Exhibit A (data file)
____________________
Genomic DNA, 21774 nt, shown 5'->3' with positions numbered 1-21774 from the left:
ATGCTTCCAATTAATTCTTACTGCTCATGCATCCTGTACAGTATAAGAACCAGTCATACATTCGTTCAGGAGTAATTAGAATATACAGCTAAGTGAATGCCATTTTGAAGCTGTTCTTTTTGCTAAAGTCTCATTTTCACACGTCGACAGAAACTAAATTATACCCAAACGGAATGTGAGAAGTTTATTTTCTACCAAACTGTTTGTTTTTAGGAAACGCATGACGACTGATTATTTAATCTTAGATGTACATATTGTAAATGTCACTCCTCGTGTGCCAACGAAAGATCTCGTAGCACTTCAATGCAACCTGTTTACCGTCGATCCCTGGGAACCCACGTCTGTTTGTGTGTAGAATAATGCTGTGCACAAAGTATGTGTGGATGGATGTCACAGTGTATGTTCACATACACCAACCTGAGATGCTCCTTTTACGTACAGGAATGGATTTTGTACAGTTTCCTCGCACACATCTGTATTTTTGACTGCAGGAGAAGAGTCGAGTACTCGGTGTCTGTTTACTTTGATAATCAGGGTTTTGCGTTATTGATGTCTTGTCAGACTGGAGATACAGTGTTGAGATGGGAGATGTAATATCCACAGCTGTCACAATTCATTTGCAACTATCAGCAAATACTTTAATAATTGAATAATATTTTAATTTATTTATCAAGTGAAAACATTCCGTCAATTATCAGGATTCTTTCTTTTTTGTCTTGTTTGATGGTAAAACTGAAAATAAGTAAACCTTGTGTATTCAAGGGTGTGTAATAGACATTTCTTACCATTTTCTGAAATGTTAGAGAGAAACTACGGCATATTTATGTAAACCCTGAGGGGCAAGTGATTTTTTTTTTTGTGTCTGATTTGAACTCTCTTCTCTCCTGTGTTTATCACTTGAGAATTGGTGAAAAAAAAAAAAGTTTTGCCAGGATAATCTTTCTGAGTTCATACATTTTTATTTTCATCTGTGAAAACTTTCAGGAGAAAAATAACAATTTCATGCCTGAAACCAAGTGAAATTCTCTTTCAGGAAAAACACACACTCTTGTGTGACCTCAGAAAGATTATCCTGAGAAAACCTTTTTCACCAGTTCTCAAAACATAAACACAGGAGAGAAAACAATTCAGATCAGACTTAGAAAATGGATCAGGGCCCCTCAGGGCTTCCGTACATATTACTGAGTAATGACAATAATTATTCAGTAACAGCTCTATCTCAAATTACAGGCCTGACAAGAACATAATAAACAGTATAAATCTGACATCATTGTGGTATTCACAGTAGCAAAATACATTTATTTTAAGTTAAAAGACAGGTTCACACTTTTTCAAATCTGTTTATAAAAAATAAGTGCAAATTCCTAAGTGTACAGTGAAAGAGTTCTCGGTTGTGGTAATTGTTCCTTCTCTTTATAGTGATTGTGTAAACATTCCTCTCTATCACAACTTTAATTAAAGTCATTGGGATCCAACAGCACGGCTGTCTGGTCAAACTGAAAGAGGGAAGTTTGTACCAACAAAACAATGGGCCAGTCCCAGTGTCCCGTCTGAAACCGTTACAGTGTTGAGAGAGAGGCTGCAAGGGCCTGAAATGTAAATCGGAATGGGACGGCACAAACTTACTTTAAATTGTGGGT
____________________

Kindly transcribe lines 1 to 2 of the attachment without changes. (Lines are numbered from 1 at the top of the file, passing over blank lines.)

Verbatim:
Genomic DNA, 21774 nt, shown 5'->3' with positions numbered 1-21774 from the left:
ATGCTTCCAATTAATTCTTACTGCTCATGCATCCTGTACAGTATAAGAACCAGTCATACATTCGTTCAGGAGTAATTAGAATATACAGCTAAGTGAATGCCATTTTGAAGCTGTTCTTTTTGCTAAAGTCTCATTTTCACACGTCGACAGAAACTAAATTATACCCAAACGGAATGTGAGAAGTTTATTTTCTACCAAACTGTTTGTTTTTAGGAAACGCATGACGACTGATTATTTAATCTTAGATGTACATATTGTAAATGTCACTCCTCGTGTGCCAACGAAAGATCTCGTAGCACTTCAATGCAACCTGTTTACCGTCGATCCCTGGGAACCCACGTCTGTTTGTGTGTAGAATAATGCTGTGCACAAAGTATGTGTGGATGGATGTCACAGTGTATGTTCACATACACCAACCTGAGATGCTCCTTTTACGTACAGGAATGGATTTTGTACAGTTTCCTCGCACACATCTGTATTTTTGACTGCAGGAGAAGAGTCGAGTACTCGGTGTCTGTTTACTTTGATAATCAGGGTTTTGCGTTATTGATGTCTTGTCAGACTGGAGATACAGTGTTGAGATGGGAGATGTAATATCCACAGCTGTCACAATTCATTTGCAACTATCAGCAAATACTTTAATAATTGAATAATATTTTAATTTATTTATCAAGTGAAAACATTCCGTCAATTATCAGGATTCTTTCTTTTTTGTCTTGTTTGATGGTAAAACTGAAAATAAGTAAACCTTGTGTATTCAAGGGTGTGTAATAGACATTTCTTACCATTTTCTGAAATGTTAGAGAGAAACTACGGCATATTTATGTAAACCCTGAGGGGCAAGTGATTTTTTTTTTTGTGTCTGATTTGAACTCTCTTCTCTCCTGTGTTTATCACTTGAGAATTGGTGAAAAAAAAAAAAGTTTTGCCAGGATAATCTTTCTGAGTTCATACATTTTTATTTTCATCTGTGAAAACTTTCAGGAGAAAAATAACAATTTCATGCCTGAAACCAAGTGAAATTCTCTTTCAGGAAAAACACACACTCTTGTGTGACCTCAGAAAGATTATCCTGAGAAAACCTTTTTCACCAGTTCTCAAAACATAAACACAGGAGAGAAAACAATTCAGATCAGACTTAGAAAATGGATCAGGGCCCCTCAGGGCTTCCGTACATATTACTGAGTAATGACAATAATTATTCAGTAACAGCTCTATCTCAAATTACAGGCCTGACAAGAACATAATAAACAGTATAAATCTGACATCATTGTGGTATTCACAGTAGCAAAATACATTTATTTTAAGTTAAAAGACAGGTTCACACTTTTTCAAATCTGTTTATAAAAAATAAGTGCAAATTCCTAAGTGTACAGTGAAAGAGTTCTCGGTTGTGGTAATTGTTCCTTCTCTTTATAGTGATTGTGTAAACATTCCTCTCTATCACAACTTTAATTAAAGTCATTGGGATCCAACAGCACGGCTGTCTGGTCAAACTGAAAGAGGGAAGTTTGTACCAACAAAACAATGGGCCAGTCCCAGTGTCCCGTCTGAAACCGTTACAGTGTTGAGAGAGAGGCTGCAAGGGCCTGAAATGTAAATCGGAATGGGACGGCACAAACTTACTTTAAATTGTGGGT